Novel of the week

The Almost Moon

by Alice Sebold

(Little, Brown, $24.99)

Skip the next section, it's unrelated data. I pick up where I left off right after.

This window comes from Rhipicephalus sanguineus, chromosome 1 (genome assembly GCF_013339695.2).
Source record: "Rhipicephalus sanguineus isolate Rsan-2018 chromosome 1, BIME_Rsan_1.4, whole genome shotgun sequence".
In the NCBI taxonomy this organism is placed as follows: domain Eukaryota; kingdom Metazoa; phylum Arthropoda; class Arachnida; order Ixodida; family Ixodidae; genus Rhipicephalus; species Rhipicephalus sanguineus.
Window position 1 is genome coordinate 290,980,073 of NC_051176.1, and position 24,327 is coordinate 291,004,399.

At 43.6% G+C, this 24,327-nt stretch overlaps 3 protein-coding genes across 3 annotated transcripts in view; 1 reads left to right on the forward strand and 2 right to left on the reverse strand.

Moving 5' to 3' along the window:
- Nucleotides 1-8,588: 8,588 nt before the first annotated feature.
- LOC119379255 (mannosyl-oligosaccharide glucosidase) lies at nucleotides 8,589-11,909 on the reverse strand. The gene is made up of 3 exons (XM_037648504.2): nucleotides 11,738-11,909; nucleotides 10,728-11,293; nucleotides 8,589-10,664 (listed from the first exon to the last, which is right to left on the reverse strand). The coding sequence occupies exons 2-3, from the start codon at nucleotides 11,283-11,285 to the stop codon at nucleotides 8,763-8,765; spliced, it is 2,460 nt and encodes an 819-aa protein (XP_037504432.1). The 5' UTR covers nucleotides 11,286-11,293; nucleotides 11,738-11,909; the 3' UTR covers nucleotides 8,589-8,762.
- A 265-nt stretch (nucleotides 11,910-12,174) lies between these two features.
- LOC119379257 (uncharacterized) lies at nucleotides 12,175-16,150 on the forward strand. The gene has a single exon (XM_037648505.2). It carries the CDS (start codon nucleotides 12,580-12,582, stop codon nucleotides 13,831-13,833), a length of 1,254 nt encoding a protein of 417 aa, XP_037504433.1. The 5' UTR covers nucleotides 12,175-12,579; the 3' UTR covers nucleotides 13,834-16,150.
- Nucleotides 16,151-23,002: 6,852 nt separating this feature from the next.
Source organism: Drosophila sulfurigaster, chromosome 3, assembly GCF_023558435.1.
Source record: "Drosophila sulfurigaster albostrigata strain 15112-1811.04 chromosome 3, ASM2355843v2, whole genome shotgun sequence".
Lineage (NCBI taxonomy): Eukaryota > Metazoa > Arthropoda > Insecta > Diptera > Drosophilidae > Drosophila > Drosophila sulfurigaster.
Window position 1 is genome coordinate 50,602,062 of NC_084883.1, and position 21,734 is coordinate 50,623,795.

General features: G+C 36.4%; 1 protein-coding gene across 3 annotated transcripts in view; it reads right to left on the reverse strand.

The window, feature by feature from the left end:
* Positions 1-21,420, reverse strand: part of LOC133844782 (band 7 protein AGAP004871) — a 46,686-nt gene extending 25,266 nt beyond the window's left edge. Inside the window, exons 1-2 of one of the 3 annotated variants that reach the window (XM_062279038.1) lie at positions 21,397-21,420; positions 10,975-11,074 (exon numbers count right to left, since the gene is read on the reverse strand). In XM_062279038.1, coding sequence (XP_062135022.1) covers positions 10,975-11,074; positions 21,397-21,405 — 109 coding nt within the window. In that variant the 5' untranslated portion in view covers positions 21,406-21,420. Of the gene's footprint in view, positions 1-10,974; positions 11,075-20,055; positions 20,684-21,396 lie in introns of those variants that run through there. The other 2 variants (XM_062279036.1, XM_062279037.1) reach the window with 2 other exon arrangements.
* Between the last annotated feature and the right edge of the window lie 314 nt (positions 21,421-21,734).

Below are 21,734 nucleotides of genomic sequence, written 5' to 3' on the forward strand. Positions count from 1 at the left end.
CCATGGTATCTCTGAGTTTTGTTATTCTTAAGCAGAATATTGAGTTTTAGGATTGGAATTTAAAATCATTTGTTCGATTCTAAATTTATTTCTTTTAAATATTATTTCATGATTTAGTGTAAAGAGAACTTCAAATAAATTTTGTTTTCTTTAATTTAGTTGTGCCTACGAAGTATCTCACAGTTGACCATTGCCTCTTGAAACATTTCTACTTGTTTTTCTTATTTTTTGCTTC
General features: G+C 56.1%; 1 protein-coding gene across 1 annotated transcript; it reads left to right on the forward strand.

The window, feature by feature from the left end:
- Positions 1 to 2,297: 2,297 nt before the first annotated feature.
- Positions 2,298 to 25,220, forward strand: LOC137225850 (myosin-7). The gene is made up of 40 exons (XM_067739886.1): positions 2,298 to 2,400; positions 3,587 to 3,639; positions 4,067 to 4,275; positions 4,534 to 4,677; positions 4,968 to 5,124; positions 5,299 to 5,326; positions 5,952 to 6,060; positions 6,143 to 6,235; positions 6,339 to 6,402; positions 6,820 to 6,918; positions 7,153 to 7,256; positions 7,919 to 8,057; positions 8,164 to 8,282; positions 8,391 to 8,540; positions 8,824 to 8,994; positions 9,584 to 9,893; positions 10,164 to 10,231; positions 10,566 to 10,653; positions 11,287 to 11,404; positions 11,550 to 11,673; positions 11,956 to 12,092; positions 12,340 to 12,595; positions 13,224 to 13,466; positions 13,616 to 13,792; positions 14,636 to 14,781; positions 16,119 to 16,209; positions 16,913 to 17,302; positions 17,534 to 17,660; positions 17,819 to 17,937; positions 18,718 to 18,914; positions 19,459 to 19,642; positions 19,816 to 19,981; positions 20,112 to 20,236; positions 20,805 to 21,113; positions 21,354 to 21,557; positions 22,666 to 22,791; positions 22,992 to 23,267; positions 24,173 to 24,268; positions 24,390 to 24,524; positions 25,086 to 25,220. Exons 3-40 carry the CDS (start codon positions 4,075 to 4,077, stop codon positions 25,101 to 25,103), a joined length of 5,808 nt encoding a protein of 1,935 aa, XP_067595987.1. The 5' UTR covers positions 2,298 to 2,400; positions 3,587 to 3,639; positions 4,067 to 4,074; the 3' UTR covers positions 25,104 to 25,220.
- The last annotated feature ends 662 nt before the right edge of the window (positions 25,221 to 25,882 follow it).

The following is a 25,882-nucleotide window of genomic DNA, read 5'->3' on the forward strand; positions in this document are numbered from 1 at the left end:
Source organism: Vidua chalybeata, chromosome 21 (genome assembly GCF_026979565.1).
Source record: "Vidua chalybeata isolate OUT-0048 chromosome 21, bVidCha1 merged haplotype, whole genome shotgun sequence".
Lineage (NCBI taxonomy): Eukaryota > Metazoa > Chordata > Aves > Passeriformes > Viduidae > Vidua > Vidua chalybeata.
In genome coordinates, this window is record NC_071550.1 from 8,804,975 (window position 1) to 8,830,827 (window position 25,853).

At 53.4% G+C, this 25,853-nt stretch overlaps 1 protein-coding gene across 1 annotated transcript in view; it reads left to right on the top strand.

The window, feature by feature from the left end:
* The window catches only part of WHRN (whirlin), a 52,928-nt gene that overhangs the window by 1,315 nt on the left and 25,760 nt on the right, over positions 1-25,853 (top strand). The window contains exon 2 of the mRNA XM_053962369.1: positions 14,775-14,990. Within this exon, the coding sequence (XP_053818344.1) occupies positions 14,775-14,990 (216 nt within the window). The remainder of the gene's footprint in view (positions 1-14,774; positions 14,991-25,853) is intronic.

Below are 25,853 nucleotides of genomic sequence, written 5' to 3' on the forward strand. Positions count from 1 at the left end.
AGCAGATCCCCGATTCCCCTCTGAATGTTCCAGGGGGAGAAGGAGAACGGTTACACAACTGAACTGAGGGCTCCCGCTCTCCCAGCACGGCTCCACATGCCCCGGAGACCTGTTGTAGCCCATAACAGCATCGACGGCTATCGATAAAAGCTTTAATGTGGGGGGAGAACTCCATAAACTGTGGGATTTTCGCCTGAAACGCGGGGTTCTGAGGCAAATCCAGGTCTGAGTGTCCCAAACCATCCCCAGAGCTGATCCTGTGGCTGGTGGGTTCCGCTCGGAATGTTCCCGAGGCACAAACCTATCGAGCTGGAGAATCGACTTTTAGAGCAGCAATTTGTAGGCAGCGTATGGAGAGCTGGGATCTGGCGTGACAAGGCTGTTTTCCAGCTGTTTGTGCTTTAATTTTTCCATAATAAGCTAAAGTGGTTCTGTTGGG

Alice Sebold’s second novel is an insult to the paper it’s written on, said Lee Siegel in The New York Times. With 2002’s best-selling The Lovely Bones, Sebold proved that she could “write profitably and callously and sunnily” about a 14-year-old’s rape and murder. With this follow-up, she invents a middle-aged narrator who has just suffocated her 88-year-old mother and is cool with it. The book will no doubt sell briskly, but the story it tells is “so morally, emotionally, and intellectually incoherent” that market calculations don’t explain it. Apparently, Sebold actually believes that she’s created a sympathetic sociopath. The Lovely Bones itself suffered from a few “weirdly discordant” shifts in tone, said Ron Charles in The Washington Post. Yes, “Sebold can still write beautiful, haunting scenes,” and she does so in several places here. Yet her attempts to get inside her killer’s head too often produce nonsense psychology. “Is there a literary prize for most cringe-worthy sentences in a single work of fiction?” said Jocelyn McClurg in USA Today. The competition could begin with our heroine’s words as she clutches her murder victim’s sagging breast: “A surge of lust shot through me as I held it, as pure as an infant’s appetite.”